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Perturbation theory (the math)

  1. Mar 11, 2014 #1
    My study of Quantum Mechanics have brought me to perturbation theory. I'm here talking about the non-degenerate type.

    My questions relate to the math behind it, and the power series expansion that we do.

    [itex]H = H^0 + \lambda H'[/itex] (Eq. 1)

    Question 1:
    So in equation 1 I think I understand that, in order for us to write this expression, we assume that the hamiltonian would to a "good" approximation be able to be written as a known hamiltonian, plus a small perturbation.

    Or is it in fact, from a mathematical perspective, such that it is actually possible to precisely write any hamiltonian in the form of equation 1. Meaning that it is not an approximation, but it is a true equal sign?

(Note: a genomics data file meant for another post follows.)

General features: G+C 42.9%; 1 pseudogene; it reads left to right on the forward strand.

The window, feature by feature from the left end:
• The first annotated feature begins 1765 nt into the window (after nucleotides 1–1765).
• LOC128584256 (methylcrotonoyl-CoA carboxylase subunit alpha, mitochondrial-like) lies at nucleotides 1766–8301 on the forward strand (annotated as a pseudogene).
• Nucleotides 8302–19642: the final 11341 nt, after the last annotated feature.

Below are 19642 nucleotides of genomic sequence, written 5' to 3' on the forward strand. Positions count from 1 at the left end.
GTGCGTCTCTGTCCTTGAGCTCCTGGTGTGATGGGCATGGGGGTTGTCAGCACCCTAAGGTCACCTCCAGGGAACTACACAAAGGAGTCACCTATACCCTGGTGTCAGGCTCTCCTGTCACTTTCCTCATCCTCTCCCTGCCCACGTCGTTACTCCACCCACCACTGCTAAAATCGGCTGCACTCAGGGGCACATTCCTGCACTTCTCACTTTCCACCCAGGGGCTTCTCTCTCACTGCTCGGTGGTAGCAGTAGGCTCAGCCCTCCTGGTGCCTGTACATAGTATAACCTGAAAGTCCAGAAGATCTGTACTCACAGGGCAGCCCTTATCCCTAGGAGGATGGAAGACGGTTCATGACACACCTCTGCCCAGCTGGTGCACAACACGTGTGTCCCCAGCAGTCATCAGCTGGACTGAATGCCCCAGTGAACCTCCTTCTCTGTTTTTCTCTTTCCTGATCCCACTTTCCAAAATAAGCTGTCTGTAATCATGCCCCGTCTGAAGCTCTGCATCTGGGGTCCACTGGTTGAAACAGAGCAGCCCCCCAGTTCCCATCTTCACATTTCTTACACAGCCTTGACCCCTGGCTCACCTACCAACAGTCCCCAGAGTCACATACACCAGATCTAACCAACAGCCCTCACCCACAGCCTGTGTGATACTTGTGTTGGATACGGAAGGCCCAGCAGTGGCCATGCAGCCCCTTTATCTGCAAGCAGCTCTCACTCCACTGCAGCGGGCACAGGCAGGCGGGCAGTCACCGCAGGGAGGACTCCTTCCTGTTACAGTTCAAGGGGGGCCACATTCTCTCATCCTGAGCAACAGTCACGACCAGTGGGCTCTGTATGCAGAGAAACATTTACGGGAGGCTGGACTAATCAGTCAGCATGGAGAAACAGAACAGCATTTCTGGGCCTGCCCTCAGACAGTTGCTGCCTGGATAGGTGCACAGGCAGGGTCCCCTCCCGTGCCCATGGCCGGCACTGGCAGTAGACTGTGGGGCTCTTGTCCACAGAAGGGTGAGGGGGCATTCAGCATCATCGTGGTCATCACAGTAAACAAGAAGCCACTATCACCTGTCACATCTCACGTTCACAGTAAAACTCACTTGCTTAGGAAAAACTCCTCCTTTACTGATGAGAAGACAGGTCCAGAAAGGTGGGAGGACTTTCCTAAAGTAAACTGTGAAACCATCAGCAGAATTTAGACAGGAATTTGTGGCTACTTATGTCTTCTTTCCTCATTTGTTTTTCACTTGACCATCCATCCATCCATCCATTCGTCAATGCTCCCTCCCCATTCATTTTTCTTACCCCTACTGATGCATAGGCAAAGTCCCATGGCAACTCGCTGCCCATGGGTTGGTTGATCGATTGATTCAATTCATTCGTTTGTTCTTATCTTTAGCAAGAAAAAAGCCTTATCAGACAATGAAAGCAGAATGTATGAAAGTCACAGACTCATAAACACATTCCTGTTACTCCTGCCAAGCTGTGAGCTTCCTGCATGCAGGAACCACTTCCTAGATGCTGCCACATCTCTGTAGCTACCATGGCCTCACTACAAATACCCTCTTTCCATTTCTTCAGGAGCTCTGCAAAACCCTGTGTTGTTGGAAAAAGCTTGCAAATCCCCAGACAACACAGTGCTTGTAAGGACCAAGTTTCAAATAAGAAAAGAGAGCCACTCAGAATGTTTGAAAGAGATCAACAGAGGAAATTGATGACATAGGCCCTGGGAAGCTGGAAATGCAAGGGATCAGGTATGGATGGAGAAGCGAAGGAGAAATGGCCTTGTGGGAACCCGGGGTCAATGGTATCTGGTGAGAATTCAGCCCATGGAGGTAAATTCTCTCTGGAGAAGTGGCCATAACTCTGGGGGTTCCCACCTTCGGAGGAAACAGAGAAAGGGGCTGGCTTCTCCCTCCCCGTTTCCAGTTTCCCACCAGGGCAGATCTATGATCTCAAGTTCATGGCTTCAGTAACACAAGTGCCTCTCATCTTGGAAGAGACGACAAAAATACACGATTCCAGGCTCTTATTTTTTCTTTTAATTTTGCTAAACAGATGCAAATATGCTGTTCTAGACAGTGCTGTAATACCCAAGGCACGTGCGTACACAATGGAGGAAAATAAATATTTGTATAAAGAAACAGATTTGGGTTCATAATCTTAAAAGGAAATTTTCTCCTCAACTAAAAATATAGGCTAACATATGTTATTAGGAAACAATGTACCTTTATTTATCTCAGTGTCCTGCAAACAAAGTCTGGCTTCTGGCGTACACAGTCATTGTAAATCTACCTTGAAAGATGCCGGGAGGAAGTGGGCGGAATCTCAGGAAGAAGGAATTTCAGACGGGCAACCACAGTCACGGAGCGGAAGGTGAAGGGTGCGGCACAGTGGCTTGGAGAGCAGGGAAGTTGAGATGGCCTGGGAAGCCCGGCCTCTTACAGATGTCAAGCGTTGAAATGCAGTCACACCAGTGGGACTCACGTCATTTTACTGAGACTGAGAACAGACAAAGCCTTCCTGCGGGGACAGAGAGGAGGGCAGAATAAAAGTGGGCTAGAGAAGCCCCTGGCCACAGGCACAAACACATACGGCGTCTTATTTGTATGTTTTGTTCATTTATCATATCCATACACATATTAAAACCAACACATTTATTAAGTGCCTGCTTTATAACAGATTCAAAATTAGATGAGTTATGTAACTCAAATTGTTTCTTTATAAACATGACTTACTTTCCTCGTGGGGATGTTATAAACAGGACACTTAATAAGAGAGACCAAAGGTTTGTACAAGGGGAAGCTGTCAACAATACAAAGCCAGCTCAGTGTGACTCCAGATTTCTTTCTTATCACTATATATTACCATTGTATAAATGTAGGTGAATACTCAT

Question 2:
    Moving on from the previous, when they in the books (Griffiths in my case), write the following power series in lambda:

    [itex] E_n = E_n^{(0)} + \lambda E_n^{(1)} + \lambda^2 E_n^{(2)} + \cdots[/itex] (Eq. 2)
    [itex] \psi_n = \psi_n^{(0)} + \lambda \psi_n^{(1)} + \lambda^2 \psi_n^{(2)} + \cdots[/itex] (Eq. 3)

    This question is actually quite the same as the previous. Is this an exact representation of the energy E_n and wavefunction Psi_n? Or can we only approximate these in this sense? Mathematically speaking, as I see it, it should be perfectly possible to precisely write ANY energy (which is just a number) in the form of one known number, plus a second number?